Thoughts over at Space Transport news. It was a little dismaying to see Augustine’s comment.
I have no predictions as to the outcome, but I’m not particularly hopeful, given the nature of bureaucracy and entropy. But we are continuing to get useful ideas out there, for the private sector to pick up on even if we continue to waste billions on NASA’s HSF program.
[Update in the evening]
This article would indicate that the panel overall remains stuck in the conventional wisdom that heavy lifters are on the critical path to space exploration. One of the hopes for my piece in The New Atlantis was to break that consensus, but it doesn’t seem to have succeeded, so far.
[Late evening update]
Here’s an interesting chart (that appears to have been captured by a camera at the actual presentation) that summarizes the seven options currently being considered. I assume that “IP” is international participation (aka the Russians). I’m not sure what “SH” means, but perhaps one of my readers will be smarter at deciphering than me. I’m guessing something like “Super Heavy.”
Note that the panel (as a whole — there could be dissent among individuals) assumes that refueling is not an option within the current budget, as the chart is currently configured. Note also that it assumes that Ares V is required. I assume that these two assumptions are not coincidental. Take away the heavy lifter, and there’s abundant budget for depots, and other things.
The real question to me is: what is the driver for the perceived heavy-lift requirement? Is it a credibility factor with the flight rate necessary for smaller vehicles to deliver all the propellant for (say) a Mars mission? Or a “smallest biggest piece” (again for, say, a Mars mission) that begs credibility in terms of ability to assemble it on orbit? Or a “let’s keep the options open for some kind of need that we can’t anticipate”? Or all of the above? I expect that we will know the answers to these questions in a very few weeks. I don’t think that the panel will hide the ball the way that NASA did with ESAS.
But one hint might be in noting that the Mars mission (presumably to the surface) is the biggest driver — it assumes both “many” Ares V launches while also noting that refueling is “enabling” (i.e., cannot be done without it). This is a simple recognition of the reality that at some point, even the heavy-lift fetishists have to recognize that there is a limit to the degree to which they can afford to avoid orbital operations — there are some missions simply a bridge too far to do with a single launch.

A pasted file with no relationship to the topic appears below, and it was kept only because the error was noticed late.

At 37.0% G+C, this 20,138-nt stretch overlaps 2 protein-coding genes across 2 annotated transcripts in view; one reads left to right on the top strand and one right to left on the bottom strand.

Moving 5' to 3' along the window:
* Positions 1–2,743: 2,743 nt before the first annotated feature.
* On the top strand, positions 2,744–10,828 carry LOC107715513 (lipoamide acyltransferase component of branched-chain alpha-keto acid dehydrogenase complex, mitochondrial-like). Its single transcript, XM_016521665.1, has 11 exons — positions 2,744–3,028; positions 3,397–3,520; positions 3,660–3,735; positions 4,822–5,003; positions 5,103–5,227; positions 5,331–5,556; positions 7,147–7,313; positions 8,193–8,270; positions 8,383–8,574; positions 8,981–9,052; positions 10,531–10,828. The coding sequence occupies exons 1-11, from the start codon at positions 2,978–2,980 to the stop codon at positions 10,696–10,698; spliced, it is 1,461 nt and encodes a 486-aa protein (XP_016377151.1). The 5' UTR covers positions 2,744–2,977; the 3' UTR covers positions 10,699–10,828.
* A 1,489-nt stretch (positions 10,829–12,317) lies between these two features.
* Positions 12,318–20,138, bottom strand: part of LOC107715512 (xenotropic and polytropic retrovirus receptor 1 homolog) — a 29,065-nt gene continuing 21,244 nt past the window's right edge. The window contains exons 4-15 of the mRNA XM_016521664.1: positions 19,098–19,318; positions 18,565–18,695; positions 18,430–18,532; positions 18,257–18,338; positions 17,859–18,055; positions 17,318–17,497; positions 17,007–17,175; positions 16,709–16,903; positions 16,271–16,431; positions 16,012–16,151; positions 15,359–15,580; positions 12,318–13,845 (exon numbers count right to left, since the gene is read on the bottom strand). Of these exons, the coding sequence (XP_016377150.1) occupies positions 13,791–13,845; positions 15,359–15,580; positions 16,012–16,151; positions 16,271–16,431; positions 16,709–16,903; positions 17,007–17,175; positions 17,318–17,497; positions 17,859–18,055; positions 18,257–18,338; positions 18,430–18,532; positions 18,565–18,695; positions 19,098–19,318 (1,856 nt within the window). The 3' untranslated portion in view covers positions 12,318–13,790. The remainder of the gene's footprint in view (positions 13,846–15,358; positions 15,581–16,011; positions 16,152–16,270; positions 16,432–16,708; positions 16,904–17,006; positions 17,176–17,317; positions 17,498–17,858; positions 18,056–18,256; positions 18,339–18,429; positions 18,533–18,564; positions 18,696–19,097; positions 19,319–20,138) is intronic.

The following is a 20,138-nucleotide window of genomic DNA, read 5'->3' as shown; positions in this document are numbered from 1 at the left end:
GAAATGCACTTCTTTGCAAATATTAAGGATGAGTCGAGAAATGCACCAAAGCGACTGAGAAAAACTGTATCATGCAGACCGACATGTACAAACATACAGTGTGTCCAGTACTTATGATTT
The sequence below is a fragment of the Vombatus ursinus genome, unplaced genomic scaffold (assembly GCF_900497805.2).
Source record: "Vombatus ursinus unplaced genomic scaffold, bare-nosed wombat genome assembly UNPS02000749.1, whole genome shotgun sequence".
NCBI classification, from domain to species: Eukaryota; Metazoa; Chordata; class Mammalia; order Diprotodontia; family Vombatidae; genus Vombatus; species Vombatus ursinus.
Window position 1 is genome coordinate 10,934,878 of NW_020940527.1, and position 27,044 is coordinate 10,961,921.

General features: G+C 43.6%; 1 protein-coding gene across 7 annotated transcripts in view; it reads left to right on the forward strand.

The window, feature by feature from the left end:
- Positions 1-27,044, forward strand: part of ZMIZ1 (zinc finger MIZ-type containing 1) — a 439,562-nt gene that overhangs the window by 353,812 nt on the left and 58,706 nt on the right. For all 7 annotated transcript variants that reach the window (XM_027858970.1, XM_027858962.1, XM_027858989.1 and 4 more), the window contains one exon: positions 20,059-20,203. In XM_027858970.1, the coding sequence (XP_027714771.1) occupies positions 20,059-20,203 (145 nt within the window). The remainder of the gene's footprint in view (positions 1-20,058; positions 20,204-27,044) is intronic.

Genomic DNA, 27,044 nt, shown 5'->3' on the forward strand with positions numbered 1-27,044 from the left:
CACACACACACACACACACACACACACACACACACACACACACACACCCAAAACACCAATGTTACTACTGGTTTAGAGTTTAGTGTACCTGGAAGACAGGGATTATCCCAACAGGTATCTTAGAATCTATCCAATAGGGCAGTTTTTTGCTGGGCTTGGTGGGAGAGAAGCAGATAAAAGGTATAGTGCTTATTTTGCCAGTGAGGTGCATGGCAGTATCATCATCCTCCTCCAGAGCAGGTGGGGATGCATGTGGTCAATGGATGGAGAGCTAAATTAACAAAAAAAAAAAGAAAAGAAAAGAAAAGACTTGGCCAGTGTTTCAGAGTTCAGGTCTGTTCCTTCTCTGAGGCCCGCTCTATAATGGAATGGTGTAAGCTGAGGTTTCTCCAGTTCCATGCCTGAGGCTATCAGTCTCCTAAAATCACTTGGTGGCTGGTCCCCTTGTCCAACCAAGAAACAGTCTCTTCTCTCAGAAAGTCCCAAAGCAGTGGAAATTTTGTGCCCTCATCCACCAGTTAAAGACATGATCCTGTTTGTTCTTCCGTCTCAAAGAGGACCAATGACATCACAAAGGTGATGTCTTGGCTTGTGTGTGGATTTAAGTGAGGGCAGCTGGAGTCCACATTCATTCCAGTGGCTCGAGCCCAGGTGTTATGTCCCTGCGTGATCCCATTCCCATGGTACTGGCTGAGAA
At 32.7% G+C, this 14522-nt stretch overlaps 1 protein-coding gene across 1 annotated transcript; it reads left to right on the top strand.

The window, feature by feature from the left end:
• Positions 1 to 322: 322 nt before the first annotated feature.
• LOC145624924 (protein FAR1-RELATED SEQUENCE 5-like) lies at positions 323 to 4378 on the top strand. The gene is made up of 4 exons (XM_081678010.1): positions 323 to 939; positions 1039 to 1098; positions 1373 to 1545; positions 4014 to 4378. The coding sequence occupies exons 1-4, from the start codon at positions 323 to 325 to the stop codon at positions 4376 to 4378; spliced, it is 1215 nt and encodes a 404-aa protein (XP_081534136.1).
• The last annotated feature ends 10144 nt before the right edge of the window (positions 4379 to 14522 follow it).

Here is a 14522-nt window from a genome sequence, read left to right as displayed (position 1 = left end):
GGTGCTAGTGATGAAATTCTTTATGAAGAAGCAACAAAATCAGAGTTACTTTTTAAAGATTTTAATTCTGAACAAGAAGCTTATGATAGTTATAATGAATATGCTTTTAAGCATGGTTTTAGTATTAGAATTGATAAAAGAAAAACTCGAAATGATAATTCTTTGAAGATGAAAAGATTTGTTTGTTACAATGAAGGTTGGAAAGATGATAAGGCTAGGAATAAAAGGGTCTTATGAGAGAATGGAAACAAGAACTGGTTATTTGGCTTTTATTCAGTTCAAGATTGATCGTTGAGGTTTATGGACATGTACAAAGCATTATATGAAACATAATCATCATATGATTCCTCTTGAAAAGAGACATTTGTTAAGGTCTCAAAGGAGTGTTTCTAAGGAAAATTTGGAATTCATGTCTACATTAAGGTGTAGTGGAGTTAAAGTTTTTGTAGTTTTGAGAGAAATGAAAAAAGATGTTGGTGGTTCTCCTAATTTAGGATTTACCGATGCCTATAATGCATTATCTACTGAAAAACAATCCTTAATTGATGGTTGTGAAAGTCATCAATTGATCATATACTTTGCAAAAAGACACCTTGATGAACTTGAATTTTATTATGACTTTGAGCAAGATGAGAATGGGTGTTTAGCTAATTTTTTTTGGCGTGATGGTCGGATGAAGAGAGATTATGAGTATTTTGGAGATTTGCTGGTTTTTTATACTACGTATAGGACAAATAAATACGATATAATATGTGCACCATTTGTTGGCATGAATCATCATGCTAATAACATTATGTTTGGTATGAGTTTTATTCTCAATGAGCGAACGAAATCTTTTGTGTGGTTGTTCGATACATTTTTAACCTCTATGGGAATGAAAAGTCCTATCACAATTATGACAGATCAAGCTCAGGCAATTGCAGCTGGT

Anyway, I’m slightly more encouraged by this chart, if for no other reason that it recognizes refueling as a viable option, and that minds are clearly starting to change. I may have more thoughts anon, though, and it’s a long way to August 31st, I suspect, with a lot of perturbations to come.
[Update a few minutes later]
One other point. The chart isn’t good news for Ares I.
[One more update before crashing to catch with with loss of last night’s sleep]
“Brad” has some more comments on the table:
1) The porklauncher, Ares I, looks dead. Only two of the seven options use Ares I, and one of those two options uses commercial crew services as well.
2) Commercial crew services is going to happen. Five out of the seven options exploit commercial crew services.
3) The Shuttle orbiter looks like it will still retire close to schedule. Only one of the seven options extends orbiter operations through 2015.
4) Ares V may not survive. Even though HLV is endorsed with every option, Ares V is only included in four out of the seven, and those four (IMHO) consist of the less probable choices.
5) Propellant depots are enabling to one option, and mentioned as enhancing three options, so depots are not ignored and have a fair chance for future development. Particularly when you take into account that commercial services are included in every option.
6) The ISS is not going to de-orbit in 2016. Five of the seven options extend ISS operations through 2020. The committee’s hope to expand international cooperation will only emphasize the importance of the ISS. Perhaps this might not be a drain on NASA, if international cooperation offsets the cost of flying ISS beyond 2016.
[Thursday morning update]
Todd Halvorson reports on the subject. Does anyone else see something missing in the reporting? You know, the thing that’s “enabling” for Mars First?